HOME Technology Nov 2007
Widescreen is mainstream
CRTs are so square

The old hippy quip “don’t be square” is taking on new significance in our lounges as DVD movies and TV broadcasts prove size does matter and wide and flat is the way of the future.

DVD movies and a growing number of international shows like The Simpsons leave black bars sandwiching the picture on old cathode ray tube (CRT) TVs. Content on Sky TV has been converted from the square 4:3 aspect ratio to 16:9 widescreen format for some time, and now the new shape is appearing on standard TV transmissions.

TV3 switched to widescreen broadcasting in April and TVNZ followed suit in September with all channels now converting thousands of hours of archival content. What we are seeing is the inevitable transition to a format better suited to big screen LCD and Plasma sets and ultimately high definition television (HDTV) broadcasting from mid-2008.

Panasonic’s latest Viera flat panels are revitalizing the Plasma game with its image processing maintaining high resolution even through the fastest action scenes. There’s even a 103 inch Plasma if you have a spare $80,000 rattling around. And while several manufacturers are pushing the size boundaries, most big screen TVs are no longer being viewed as a luxury item but an inevitable replacement.

Commercial models still max out around 65 inches and the mainstream market sitting between 32-42 inches. It seems 32 inch sets - measured from top to bottom corners - are still the best sellers, they are more affordable than ever and a better fit for smaller lounges and bedrooms.

Buyers should focus on features like contrast ratio, the difference between the brightest whites and the blackest blacks a TV or video projector can display; 1000:1 being average and 2000:1 and beyond being excellent. Most sets are HDMI (high definition multimedia interface) ready, although 720 x 576 resolution or below is unsuitable. Ideally resolution should be at least 1280 x 720 and the tuner MPEG4. The highest resolution screen currently available is 1910 x 1080p progressive scan.

All modern Plasma, LCD, rear projection and even home theatre projectors should be able to take broadcast TV, DVDs and home computers as their primary source.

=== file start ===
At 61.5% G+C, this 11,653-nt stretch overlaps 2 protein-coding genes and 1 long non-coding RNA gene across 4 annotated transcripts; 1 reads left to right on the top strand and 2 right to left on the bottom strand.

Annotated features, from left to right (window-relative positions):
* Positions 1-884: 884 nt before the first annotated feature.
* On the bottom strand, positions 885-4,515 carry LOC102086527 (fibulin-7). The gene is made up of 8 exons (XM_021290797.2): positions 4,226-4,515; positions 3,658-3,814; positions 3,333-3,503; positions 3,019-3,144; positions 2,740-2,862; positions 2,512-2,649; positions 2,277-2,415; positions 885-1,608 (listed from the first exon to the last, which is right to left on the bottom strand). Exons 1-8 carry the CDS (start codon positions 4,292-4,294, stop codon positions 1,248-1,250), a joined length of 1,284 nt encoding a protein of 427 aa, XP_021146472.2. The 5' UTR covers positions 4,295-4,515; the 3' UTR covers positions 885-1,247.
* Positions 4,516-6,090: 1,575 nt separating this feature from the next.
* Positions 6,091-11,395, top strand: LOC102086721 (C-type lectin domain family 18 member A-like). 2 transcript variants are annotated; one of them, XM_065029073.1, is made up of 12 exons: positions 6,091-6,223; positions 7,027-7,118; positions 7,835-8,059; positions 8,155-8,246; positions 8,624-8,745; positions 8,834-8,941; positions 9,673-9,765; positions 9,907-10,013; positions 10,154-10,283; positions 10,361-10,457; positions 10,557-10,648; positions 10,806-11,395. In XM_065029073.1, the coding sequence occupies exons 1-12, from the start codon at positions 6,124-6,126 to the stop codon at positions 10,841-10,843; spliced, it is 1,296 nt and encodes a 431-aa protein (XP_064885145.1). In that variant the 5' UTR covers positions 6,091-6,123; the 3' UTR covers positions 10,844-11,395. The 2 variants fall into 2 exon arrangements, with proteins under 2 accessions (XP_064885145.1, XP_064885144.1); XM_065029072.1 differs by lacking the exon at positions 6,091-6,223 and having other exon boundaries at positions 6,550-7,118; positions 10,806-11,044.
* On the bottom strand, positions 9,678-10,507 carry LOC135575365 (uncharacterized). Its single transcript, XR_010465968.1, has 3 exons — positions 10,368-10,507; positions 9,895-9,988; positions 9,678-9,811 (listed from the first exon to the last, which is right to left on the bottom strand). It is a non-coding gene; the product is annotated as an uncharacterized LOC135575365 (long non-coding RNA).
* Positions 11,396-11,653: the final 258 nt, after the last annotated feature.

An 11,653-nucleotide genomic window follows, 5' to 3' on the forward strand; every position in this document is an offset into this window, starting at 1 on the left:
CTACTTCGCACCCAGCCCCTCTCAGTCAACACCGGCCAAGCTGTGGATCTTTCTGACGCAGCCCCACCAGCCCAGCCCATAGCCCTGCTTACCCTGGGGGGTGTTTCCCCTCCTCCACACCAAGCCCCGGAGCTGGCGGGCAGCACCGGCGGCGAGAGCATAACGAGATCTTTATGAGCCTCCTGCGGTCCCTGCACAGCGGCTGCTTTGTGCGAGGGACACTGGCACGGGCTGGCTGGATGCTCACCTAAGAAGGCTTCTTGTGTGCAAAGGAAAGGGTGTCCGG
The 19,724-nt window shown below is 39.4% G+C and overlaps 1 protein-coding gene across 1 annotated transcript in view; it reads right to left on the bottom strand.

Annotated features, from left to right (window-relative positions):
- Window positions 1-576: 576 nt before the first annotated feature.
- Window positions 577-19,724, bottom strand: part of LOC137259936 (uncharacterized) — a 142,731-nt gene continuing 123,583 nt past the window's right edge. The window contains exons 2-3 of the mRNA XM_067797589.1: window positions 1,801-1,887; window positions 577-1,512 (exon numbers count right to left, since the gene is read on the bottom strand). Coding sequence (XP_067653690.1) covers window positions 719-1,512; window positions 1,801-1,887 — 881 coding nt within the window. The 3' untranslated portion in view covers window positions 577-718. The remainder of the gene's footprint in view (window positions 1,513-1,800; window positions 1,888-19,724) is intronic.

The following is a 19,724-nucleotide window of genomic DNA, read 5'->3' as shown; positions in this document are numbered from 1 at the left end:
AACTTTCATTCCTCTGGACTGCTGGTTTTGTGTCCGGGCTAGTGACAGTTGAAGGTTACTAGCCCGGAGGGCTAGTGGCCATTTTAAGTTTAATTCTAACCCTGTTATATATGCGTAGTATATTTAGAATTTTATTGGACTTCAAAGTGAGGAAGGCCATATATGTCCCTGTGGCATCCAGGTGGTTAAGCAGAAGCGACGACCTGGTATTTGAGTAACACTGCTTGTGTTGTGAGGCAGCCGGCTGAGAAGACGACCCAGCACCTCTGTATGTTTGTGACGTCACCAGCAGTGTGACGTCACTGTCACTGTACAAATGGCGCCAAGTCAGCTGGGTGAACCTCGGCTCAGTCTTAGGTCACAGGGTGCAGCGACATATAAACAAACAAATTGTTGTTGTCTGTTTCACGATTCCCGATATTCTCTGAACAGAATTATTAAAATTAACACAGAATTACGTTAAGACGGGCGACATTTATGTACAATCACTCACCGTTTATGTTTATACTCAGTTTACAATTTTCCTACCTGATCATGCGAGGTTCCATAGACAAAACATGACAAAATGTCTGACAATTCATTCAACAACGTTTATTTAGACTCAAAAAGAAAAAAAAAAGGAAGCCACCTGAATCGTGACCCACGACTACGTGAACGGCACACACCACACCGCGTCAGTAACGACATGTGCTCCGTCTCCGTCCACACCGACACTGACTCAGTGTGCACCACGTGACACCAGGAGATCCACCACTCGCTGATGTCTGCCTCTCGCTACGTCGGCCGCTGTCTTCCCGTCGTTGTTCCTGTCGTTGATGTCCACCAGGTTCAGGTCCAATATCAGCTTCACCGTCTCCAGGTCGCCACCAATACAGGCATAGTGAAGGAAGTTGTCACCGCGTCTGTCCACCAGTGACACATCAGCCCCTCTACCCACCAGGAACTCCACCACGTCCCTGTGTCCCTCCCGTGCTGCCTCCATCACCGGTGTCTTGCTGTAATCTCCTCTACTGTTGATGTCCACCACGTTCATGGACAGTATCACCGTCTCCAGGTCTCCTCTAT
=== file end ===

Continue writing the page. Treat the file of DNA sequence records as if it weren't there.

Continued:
Karl Pauling product manager with Monaco, which distributes Toshiba and Pioneer, says most big screens now have 8 millisecond screen refresh and the real differentiator is processing capability for depth of colour, motion flow or shifts from light to dark with no colour gradation.  A good showroom test is to look at standard broadcast channels and compare sets side by side.

Prices range from around $1200 to $2000 for a premium 32 inch brand and 42 inch has settled at $2500-$3500. As a compromise there are 27 inch screens for around $1000 and 46-50 inch models will take you to $4000 and beyond. Panasonic, Sony, Philips, LG, Acer, Samsung, Pioneer, Toshiba, Sanyo and RCA all have new offerings for Christmas.

New drivers for big screen TV are the move to new Blu-ray and HD-DVD high definition for DVD players and games consoles, and the impending arrival of HDTV broadcasting from Sky TV and Freeview.

According to GfK’s latest New Zealand consumer electronics survey, we have been spending more on big screen TVs than any other home entertainment item. Between January and August 2007 we forked out $182 million on LCD TVs, up 61 percent on 2006. Plasma sales grew only 3 percent and were valued at $76 million.

Meanwhile, consumers should keep an eye out for a possible Government ban on larger screens that don’t meet its impending energy performance measures, suggesting big is bad for the environment.


  Back2front    General Interest Webzine